The French did not invent the French kiss.
Bob: I think we’re going to have to wrap up. I need to—
Dennis: —get home? [Laughter]
Bob: Here is what is important, here, though. We do need to figure out how we have conversations about this subject—in church; as Christians; and more importantly, as husband and wife. We’ve got to figure out how to talk about this with one another so that our physical relationship can be all God intended it to be.
Dennis: We need to have conversations about this and we need to talk about it when we’re not tired and when we can better understand one another. We had a guest, here on FamilyLife Today, who talked about the importance of communication between husbands and wives in this area.
Bob: Yes, Tim Gardner is a speaker and a writer. He wrote a book called Sacred Sex. He made an important point about the fact that our sexual relationship is really tied to how effectively we are communicating with one another in marriage.
Tim: In the business world, we talk often about meta-communication, where that’s not just how you communicate—it’s what you think about communication / it’s what you think the purpose of communication is. I started thinking about that in connection to sex. We have to realize that everything that wanders through our days and our minds affects what we think about sex or even how we experience sex.
So meta-sex is understanding that what goes on at breakfast affects our sexual intimacy. What I think about sex during the day; what I see during the day; what happened to me 15 years ago, if I have not dealt with it—all of that affects sex. Meta-sex is realizing that everything I think, do, and respond—everything that I have created in my mind—impacts the sexual experience.
Dennis: For you and Amy, as your marriage progressed, there was something taking place in your marriage that was causing her to be able to keep her focus off of marital intimacy and oneness.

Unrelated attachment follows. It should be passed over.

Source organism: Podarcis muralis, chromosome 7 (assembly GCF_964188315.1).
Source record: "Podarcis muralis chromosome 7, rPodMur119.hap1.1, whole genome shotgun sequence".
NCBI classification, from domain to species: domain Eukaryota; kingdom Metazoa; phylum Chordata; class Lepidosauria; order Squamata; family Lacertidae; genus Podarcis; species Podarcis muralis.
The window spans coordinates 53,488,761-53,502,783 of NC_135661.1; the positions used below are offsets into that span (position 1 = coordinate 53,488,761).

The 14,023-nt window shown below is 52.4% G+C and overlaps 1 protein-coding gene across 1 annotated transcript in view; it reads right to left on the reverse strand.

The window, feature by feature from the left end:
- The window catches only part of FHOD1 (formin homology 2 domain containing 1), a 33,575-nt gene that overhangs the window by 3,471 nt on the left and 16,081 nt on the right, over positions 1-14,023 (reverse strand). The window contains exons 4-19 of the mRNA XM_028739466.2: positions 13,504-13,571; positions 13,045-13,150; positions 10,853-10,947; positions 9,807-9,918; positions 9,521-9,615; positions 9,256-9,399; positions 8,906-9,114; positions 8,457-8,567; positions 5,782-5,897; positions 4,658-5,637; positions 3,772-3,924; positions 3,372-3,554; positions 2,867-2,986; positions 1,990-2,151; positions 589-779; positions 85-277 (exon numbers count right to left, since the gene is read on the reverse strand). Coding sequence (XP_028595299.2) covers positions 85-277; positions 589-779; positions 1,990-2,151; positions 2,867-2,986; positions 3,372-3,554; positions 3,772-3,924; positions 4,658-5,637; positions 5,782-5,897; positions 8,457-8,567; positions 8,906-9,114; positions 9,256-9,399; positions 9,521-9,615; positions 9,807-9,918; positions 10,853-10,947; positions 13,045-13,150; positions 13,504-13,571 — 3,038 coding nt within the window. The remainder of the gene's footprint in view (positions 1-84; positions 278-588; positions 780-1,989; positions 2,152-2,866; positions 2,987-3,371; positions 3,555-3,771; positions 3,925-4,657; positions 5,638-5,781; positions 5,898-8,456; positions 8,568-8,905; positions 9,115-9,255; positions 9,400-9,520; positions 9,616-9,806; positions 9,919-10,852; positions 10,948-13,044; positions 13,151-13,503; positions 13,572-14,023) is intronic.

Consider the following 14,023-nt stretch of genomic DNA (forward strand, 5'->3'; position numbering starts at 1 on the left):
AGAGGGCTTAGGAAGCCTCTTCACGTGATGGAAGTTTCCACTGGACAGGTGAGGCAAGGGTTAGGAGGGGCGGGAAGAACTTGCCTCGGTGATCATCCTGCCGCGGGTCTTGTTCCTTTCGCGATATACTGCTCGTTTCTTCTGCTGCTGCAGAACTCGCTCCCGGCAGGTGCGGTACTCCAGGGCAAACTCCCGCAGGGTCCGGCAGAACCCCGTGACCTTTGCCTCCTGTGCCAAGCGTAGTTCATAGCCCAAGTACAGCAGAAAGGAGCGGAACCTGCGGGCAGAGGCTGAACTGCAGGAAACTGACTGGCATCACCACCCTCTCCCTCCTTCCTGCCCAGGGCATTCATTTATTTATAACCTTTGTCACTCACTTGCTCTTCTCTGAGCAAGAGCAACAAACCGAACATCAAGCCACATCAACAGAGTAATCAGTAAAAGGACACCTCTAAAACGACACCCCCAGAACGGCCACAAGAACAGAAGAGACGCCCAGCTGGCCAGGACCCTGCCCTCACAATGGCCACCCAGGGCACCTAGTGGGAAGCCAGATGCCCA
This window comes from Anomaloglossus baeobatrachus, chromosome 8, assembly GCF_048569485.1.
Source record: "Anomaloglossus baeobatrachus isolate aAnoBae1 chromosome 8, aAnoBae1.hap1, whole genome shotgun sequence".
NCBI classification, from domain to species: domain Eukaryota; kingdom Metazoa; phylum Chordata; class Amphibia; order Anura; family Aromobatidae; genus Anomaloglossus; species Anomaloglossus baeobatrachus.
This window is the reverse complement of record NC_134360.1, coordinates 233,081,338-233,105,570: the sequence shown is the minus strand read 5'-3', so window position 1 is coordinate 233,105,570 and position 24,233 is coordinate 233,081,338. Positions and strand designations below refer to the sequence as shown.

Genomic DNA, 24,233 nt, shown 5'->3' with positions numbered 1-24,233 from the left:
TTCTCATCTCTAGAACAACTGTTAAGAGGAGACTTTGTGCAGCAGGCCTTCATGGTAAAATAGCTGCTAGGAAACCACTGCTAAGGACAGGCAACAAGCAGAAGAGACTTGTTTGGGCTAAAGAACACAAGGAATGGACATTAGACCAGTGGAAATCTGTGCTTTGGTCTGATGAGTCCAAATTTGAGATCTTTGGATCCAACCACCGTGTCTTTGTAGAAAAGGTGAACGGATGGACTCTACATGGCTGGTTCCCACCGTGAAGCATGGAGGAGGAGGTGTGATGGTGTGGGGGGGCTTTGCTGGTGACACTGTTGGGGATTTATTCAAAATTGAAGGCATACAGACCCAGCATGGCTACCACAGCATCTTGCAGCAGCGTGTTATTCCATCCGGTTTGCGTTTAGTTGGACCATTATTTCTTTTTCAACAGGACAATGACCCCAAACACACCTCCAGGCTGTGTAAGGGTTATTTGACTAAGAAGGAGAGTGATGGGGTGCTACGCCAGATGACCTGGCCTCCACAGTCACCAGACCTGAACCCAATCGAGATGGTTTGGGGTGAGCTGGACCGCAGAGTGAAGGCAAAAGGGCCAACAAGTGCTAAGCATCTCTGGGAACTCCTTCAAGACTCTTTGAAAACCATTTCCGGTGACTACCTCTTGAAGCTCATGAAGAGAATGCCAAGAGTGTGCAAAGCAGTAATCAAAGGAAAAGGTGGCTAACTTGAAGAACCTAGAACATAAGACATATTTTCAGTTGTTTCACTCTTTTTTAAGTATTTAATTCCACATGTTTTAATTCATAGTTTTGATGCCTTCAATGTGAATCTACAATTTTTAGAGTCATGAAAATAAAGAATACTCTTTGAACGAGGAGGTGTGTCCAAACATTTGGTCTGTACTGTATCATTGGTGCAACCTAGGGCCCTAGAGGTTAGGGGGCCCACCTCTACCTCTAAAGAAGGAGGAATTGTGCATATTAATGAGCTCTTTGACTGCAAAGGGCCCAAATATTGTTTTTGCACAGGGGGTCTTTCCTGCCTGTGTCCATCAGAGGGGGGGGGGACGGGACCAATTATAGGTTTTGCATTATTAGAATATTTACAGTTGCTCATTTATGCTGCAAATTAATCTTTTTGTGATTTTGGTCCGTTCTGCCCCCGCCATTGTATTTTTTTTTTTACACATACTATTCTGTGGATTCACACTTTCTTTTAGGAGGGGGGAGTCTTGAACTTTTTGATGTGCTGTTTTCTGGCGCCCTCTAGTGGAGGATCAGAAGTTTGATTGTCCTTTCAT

Tim: I appreciate you bringing that up. [Laughter]
Dennis: Well, you were the one who wrote about it! That’s one of the problems about being—
Bob: —with her permission, I might add; right?
Dennis: —being an author. You tell these stories, and then you are going to be asked about it by some radio interviewer. [Laughter]
Tim: It is out there forever—that is exactly right. I look back on Amy—and we are getting close to 20 years—I was a real clod in this whole area for a lot of years—still a clod in a lot of ways. I was fascinated, as wives will think their husbands are, with sex—but learning about it—“What was God saying?”—and always reading books on it.
My wife, being much more practical and grounded than me in a lot of ways, was always concerned about our finances. She was a school teacher / I was a youth minister—so we were always keeping an eye on things.
She would say: “What about the budget? Have you—we need to talk about the budget. What about this?” I would always say: “Yes; yes; yes! But let me tell you about what I read about sex.” One day, it was the proverbial board between the eyes when she said, “Honey, I wish you cared as much about our finances as you do about our sex life.”
That was the stop-me-in-my-tracks comment of: “You know what? She’s right! She’s exactly right. I need to deal with what is important to her / important to our family. But this is an issue that I am ignoring—that she is trying to get my attention.”
What I had to understand was that was hurting our sex life, that was hurting our intimacy, that was hurting our entire relationship; because I was not paying attention to something that was vitally important to her.
Dennis: Yes, I can imagine there is a guy listening to us, right now, who’s going, Bob: “I balance my checkbook. I am cool—I got that covered! I’m taking care of my wife.” Well, if that is not her need, then what is? Is it for you to pray with her on a daily basis?—
—or lead your family, spiritually?—or maybe just ask her the question: “Sweetheart, what are your top two or three needs, right now, that I can pray for you about?—that I can maybe think about meeting? Would you share with me the top three needs you have so I can better understand who you are and nourish, cherish, love and honor you?”
Bob: It may be simple things like: “Did you take out the trash like I asked you to?” or “Do you put away things after you get them out of the refrigerator like I’ve asked you to?” This matters when it comes to our intimacy relationship, because it all gets mixed together for our wives; doesn’t it?
Dennis: It does. I am kind of debating on whether to tell this story or not—if I can tell it appropriately.